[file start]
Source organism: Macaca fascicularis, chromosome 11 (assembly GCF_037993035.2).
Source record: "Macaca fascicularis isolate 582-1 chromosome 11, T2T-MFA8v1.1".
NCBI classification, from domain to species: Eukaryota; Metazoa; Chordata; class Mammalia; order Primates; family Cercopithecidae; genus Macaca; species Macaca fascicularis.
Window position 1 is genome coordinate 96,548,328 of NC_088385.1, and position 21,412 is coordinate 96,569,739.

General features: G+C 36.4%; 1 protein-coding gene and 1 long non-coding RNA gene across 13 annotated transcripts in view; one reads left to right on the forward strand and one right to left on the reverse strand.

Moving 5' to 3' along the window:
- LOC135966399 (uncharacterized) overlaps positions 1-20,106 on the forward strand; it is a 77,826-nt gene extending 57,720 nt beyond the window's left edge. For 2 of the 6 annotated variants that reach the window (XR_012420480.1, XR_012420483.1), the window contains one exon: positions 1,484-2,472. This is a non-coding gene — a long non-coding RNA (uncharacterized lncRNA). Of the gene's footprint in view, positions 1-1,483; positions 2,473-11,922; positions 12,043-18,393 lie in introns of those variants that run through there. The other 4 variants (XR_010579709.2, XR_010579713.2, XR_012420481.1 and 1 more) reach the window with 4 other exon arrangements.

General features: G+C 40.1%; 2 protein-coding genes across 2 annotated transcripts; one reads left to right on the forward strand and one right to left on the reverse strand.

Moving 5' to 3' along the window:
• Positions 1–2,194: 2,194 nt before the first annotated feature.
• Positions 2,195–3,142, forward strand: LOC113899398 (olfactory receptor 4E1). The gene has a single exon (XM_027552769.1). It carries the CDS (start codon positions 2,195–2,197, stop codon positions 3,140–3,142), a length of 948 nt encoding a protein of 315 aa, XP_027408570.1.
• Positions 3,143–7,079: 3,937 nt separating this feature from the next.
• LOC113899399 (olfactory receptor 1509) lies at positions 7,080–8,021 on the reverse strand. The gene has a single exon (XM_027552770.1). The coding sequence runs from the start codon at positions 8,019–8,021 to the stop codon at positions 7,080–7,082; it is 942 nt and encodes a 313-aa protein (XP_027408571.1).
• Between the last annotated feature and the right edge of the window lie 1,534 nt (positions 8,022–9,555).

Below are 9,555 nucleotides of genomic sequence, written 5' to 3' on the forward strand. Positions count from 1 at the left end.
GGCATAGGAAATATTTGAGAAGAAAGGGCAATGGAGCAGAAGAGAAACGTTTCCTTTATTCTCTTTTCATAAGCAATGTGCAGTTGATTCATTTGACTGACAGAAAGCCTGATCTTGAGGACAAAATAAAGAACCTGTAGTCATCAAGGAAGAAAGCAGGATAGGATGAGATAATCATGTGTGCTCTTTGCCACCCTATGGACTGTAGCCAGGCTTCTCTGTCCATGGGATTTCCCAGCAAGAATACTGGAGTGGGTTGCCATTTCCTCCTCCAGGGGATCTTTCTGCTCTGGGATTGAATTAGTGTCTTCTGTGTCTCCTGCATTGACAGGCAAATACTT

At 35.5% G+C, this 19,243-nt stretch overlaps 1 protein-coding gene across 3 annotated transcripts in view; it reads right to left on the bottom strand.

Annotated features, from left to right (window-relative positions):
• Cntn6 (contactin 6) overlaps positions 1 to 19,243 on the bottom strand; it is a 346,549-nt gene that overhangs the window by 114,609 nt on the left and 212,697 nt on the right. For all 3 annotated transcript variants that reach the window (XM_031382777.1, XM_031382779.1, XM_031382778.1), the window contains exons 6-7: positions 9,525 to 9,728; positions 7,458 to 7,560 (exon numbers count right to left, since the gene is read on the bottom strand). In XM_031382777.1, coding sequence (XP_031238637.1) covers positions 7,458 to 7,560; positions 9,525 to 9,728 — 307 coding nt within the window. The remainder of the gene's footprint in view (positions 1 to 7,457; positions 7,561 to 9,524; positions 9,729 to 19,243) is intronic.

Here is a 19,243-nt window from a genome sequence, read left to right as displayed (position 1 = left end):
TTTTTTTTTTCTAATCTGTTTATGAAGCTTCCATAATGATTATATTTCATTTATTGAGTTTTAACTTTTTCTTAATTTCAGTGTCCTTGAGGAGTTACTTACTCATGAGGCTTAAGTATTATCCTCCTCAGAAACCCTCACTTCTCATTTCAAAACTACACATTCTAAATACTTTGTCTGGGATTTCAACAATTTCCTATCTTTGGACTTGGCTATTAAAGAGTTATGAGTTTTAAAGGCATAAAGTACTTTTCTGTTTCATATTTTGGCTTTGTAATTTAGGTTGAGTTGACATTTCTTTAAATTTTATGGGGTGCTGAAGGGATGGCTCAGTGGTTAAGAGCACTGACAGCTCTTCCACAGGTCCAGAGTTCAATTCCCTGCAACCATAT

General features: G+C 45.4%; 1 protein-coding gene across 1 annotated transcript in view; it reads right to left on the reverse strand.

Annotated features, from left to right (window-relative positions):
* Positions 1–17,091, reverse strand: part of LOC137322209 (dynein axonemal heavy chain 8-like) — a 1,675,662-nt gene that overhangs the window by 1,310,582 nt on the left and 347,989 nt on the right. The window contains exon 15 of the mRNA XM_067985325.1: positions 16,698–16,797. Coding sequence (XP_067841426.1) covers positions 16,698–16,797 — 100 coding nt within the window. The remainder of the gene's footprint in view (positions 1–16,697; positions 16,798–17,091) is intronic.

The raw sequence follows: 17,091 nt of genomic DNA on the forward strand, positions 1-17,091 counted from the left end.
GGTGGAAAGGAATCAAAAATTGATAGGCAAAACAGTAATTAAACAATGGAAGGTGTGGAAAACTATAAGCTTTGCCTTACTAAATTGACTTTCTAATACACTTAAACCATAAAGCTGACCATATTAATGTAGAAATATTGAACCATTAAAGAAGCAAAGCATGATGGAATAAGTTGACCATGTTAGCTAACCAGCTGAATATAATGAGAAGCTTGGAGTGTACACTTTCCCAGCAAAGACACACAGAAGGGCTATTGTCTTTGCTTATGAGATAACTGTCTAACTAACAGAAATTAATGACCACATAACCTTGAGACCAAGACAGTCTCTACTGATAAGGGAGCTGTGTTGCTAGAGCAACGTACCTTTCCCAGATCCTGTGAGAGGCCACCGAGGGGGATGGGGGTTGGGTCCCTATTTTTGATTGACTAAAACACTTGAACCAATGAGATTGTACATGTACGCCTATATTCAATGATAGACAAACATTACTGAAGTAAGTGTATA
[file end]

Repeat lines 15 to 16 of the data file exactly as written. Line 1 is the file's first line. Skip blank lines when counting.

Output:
Below are 9,555 nucleotides of genomic sequence, written 5' to 3' on the forward strand. Positions count from 1 at the left end.
GGCATAGGAAATATTTGAGAAGAAAGGGCAATGGAGCAGAAGAGAAACGTTTCCTTTATTCTCTTTTCATAAGCAATGTGCAGTTGATTCATTTGACTGACAGAAAGCCTGATCTTGAGGACAAAATAAAGAACCTGTAGTCATCAAGGAAGAAAGCAGGATAGGATGAGATAATCATGTGTGCTCTTTGCCACCCTATGGACTGTAGCCAGGCTTCTCTGTCCATGGGATTTCCCAGCAAGAATACTGGAGTGGGTTGCCATTTCCTCCTCCAGGGGATCTTTCTGCTCTGGGATTGAATTAGTGTCTTCTGTGTCTCCTGCATTGACAGGCAAATACTT